Things Fall Apart

February 02, 1993

All attempts to restrain the conflict in Yugoslavia have been mocked by the participants. The position of the United Nations is becoming untenable. Those who are protected by peace-keeping and food-convoying troops are unlikely to be protected much longer. The cost of intervention, which prohibited European countries from going to the rescue before, has just gone up.

A year's truce in Croatia was destroyed when President Franjo Tudjman threw his forces against the secessionist Serb militia under U.N. protection in Krajina. Croatian Serbs, in turn, raided arms from U.N. safekeeping and blew holes in the Peruca dam. The 1991 Serbian-Croatian war is on again, even without participation of the federal Yugoslav army, and the U.N. troop commander on the spot wonders about pulling out.

In Bosnia, Serbian assaults on Sarajevo and Muslim counter-attacks brought renewed pressure for U.S. enforcement of the no-fly zone against Serbian aircraft. But this is not as clear-cut an option as it seemed to candidate Bill Clinton. The air is not essential to Serbian prospects for crushing the Muslims. Attacks on Serbian aircraft might bring reprisals against U.N. troops who are mostly British and French. They might quit escorting food convoys to beleaguered Muslim towns. The net result of a U.S. gesture to protect the Muslims could be worse suffering for them.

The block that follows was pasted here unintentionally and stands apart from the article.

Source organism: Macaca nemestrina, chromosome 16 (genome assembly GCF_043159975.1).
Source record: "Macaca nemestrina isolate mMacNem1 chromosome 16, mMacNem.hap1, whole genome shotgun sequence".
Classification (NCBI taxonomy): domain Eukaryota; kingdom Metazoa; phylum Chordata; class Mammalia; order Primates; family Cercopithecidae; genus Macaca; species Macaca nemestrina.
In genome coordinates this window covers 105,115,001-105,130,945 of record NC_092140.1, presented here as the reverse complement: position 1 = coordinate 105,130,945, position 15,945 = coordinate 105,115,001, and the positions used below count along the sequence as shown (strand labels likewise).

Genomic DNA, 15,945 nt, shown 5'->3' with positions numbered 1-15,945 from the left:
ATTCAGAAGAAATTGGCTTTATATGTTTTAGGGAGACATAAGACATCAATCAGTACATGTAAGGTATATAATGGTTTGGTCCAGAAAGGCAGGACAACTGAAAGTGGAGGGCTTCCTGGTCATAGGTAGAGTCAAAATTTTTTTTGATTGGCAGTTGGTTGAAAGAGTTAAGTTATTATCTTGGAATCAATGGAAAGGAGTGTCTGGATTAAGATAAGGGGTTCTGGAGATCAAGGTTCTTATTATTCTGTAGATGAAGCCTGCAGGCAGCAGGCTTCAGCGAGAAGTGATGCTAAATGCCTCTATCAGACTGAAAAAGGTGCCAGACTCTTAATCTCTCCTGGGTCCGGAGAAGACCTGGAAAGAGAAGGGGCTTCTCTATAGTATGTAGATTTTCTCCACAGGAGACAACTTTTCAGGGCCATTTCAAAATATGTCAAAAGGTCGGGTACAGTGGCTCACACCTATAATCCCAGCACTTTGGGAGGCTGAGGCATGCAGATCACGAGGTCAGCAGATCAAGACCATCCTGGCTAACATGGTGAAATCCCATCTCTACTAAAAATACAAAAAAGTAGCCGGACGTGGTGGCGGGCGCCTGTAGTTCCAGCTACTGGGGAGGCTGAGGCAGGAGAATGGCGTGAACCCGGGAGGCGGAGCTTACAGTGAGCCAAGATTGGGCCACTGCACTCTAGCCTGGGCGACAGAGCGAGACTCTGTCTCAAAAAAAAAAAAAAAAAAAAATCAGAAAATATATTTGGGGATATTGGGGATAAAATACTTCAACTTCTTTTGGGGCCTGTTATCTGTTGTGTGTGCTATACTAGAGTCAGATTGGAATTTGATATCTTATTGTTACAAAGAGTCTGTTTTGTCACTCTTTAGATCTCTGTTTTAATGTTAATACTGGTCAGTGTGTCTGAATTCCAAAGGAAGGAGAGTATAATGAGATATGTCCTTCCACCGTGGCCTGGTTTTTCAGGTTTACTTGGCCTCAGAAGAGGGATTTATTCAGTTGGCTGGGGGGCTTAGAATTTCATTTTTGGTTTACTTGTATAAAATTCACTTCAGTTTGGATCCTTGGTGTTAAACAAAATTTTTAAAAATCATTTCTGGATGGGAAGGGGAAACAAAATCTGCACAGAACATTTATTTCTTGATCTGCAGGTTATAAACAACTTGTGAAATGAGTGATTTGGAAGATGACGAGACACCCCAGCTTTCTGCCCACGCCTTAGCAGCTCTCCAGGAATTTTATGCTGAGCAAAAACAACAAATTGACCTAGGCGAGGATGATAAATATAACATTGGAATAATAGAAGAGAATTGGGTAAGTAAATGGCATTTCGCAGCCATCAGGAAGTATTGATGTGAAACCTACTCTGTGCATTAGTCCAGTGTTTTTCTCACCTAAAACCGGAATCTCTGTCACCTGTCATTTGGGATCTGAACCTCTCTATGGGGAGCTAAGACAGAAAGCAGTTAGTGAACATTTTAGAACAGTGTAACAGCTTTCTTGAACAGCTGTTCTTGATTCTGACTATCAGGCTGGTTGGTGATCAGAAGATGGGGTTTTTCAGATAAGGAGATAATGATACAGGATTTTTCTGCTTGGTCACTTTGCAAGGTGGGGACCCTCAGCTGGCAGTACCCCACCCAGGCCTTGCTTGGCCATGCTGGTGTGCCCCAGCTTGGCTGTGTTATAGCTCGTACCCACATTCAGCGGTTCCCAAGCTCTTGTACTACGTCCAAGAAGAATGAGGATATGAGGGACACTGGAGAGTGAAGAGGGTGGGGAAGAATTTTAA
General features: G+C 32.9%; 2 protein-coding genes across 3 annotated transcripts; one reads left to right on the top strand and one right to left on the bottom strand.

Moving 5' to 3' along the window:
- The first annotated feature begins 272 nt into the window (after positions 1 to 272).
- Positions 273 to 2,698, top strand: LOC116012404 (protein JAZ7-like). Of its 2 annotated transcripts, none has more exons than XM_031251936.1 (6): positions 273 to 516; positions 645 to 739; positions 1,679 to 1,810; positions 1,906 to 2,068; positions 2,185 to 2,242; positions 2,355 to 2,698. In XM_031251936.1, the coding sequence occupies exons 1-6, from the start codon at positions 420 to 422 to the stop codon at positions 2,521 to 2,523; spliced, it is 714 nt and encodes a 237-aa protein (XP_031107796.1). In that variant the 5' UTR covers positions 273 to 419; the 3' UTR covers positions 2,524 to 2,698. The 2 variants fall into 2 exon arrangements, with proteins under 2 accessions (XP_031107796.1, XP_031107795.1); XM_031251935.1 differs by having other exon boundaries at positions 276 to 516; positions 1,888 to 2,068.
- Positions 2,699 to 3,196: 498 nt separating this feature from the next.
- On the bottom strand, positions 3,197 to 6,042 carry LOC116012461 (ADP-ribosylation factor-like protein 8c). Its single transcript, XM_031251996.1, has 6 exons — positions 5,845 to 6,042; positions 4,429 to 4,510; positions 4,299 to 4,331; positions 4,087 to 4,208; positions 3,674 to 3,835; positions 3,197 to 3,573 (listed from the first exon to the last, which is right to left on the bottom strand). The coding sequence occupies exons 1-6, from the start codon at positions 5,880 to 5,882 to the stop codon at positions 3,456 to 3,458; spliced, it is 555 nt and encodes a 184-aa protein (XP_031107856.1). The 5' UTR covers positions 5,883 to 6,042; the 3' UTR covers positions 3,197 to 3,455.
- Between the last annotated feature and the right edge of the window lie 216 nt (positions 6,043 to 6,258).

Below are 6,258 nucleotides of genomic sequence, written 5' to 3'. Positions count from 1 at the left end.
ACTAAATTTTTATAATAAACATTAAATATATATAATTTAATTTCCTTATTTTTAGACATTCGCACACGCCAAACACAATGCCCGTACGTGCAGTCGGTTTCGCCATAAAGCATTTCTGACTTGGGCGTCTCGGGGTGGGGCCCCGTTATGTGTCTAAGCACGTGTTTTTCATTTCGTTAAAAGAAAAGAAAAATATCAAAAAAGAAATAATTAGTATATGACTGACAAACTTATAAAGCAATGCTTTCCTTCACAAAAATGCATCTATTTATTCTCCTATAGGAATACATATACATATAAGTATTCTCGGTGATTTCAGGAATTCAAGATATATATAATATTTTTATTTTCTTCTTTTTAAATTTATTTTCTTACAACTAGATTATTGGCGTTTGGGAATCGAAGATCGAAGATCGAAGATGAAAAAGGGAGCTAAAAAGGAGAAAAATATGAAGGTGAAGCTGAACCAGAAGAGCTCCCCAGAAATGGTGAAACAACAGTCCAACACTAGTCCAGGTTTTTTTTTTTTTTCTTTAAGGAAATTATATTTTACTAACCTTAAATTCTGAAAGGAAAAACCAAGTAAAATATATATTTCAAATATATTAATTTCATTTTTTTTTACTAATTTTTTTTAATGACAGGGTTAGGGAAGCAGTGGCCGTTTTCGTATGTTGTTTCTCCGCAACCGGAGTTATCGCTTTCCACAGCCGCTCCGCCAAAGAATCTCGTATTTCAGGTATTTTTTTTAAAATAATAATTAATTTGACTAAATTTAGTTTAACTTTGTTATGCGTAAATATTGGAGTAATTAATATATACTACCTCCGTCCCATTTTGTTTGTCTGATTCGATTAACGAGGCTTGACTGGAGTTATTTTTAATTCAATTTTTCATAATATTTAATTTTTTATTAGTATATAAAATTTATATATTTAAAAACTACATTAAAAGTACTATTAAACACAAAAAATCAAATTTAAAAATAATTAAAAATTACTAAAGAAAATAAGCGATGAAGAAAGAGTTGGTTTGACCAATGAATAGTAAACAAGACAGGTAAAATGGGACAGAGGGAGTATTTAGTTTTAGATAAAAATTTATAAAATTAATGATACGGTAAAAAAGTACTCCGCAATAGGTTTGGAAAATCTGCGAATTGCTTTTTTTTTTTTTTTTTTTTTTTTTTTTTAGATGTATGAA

On the Danube, barges bring oil to Serbia through U.N. sanctions. Enforcement by Romania and Bulgaria and Ukraine runs from lax to non-existent. Serbian barge captains threaten to unload oil cargoes in the river if stopped, practicing eco-terrorism against host countries. In New York, the U.N. Security Council worries about its authority.

In Serbia, the December election victory by Slobodan Milosevic's Socialist Party and its allies has been followed by a purge of moderates and intellectuals from the media and cultural institutions. The voice of independent thought in Serbia is stilled. (In Croatia, it does not exist.) That ends the last hope for Serbian protests to end Serbian atrocities.

In Kosovo, ethnic Albanians have been driven from all positions of authority, but not as yet from their homes. That is probably awaiting stable cease-fires in Bosnia and Croatia to free Serbian troops. When it does occur -- as it must under the nationalist ideology driving Serbia -- the Islamic world will be on fire.

Only a unified European intervention can halt the madness in Yugoslavia. No American policy is going to have positive effect in the absence of European unity. The European Community endorses the division of Bosnia into ten provinces, while the warring Bosnians don't. Secretary of State Warren Christopher, who asked Americans "to lower your expectations in terms of timing," has to work on the European governments before he can even think of influencing the various Yugoslavs.

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